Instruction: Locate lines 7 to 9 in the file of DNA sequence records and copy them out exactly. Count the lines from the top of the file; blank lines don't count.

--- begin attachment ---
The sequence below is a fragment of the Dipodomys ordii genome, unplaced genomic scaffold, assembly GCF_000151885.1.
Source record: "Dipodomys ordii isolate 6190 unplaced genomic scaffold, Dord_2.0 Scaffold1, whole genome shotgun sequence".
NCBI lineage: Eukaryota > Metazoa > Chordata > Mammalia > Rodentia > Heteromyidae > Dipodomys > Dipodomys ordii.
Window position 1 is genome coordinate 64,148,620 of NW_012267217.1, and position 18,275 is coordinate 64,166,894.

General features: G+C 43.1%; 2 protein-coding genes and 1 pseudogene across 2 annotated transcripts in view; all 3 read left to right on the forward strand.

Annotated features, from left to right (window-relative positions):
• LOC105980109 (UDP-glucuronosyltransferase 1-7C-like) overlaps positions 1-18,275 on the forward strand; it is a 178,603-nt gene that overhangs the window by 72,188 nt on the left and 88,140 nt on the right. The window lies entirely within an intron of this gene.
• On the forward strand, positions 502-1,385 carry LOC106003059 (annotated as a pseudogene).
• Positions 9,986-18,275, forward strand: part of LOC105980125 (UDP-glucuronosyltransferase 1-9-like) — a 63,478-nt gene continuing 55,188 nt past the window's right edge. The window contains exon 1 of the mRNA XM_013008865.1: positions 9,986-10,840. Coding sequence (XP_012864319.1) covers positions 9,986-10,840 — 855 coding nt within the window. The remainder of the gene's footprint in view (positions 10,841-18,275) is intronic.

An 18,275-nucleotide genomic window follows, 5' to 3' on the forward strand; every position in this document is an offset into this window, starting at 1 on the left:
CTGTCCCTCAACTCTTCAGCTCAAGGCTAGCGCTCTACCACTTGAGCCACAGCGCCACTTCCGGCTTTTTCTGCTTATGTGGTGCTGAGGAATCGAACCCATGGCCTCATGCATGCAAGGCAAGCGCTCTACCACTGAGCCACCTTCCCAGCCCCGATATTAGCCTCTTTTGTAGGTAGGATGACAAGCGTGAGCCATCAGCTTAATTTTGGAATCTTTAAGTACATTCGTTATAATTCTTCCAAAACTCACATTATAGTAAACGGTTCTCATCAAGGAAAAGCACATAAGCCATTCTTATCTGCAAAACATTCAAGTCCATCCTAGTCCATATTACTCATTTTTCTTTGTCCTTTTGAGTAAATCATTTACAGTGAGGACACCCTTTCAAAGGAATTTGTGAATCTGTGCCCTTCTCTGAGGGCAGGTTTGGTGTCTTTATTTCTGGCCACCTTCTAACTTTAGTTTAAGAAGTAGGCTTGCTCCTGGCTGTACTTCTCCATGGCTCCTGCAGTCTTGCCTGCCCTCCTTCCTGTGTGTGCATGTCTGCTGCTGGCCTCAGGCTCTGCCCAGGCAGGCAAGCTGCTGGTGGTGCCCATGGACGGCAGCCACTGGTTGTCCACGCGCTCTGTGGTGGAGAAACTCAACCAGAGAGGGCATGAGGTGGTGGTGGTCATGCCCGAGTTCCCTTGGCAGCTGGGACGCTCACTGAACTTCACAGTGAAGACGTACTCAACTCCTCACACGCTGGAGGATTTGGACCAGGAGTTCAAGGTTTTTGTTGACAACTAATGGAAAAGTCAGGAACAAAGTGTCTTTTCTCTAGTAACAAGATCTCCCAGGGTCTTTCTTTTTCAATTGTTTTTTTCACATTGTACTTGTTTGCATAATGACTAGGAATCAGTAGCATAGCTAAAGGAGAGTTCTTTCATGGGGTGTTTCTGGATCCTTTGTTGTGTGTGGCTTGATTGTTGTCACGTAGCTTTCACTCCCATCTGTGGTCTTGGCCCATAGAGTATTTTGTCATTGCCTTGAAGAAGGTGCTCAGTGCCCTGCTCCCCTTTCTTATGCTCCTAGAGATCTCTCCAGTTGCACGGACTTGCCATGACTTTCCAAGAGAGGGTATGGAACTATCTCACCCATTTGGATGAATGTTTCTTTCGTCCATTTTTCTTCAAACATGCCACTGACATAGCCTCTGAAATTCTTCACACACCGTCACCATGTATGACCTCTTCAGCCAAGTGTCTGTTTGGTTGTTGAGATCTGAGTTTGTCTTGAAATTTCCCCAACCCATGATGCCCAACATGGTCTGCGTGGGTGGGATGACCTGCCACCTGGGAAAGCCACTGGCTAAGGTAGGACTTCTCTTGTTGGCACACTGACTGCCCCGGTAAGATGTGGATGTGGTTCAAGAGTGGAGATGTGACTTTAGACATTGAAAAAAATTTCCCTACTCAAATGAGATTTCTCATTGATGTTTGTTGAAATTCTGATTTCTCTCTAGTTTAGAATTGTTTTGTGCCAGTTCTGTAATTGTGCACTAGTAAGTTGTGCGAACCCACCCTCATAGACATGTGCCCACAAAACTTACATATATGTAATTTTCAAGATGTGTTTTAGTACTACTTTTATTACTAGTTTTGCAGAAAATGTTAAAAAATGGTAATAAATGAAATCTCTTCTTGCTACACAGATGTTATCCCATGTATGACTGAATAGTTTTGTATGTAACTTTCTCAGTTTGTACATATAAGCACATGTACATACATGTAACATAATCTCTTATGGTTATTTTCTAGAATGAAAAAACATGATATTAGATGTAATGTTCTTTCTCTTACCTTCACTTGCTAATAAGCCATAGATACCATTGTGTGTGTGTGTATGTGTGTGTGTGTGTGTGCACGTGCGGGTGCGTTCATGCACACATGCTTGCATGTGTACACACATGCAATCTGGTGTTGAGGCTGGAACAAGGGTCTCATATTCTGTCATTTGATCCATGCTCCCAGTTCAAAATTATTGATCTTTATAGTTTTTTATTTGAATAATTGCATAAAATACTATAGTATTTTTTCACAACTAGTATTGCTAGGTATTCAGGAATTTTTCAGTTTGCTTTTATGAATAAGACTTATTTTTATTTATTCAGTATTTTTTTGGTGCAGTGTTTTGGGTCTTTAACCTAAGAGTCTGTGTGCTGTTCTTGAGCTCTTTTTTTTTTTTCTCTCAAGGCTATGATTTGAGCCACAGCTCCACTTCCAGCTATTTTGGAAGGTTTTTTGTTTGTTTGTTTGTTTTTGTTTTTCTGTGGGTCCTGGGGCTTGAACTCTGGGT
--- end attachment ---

• LOC105980109 (UDP-glucuronosyltransferase 1-7C-like) overlaps positions 1-18,275 on the forward strand; it is a 178,603-nt gene that overhangs the window by 72,188 nt on the left and 88,140 nt on the right. The window lies entirely within an intron of this gene.
• On the forward strand, positions 502-1,385 carry LOC106003059 (annotated as a pseudogene).
• Positions 9,986-18,275, forward strand: part of LOC105980125 (UDP-glucuronosyltransferase 1-9-like) — a 63,478-nt gene continuing 55,188 nt past the window's right edge. The window contains exon 1 of the mRNA XM_013008865.1: positions 9,986-10,840. Coding sequence (XP_012864319.1) covers positions 9,986-10,840 — 855 coding nt within the window. The remainder of the gene's footprint in view (positions 10,841-18,275) is intronic.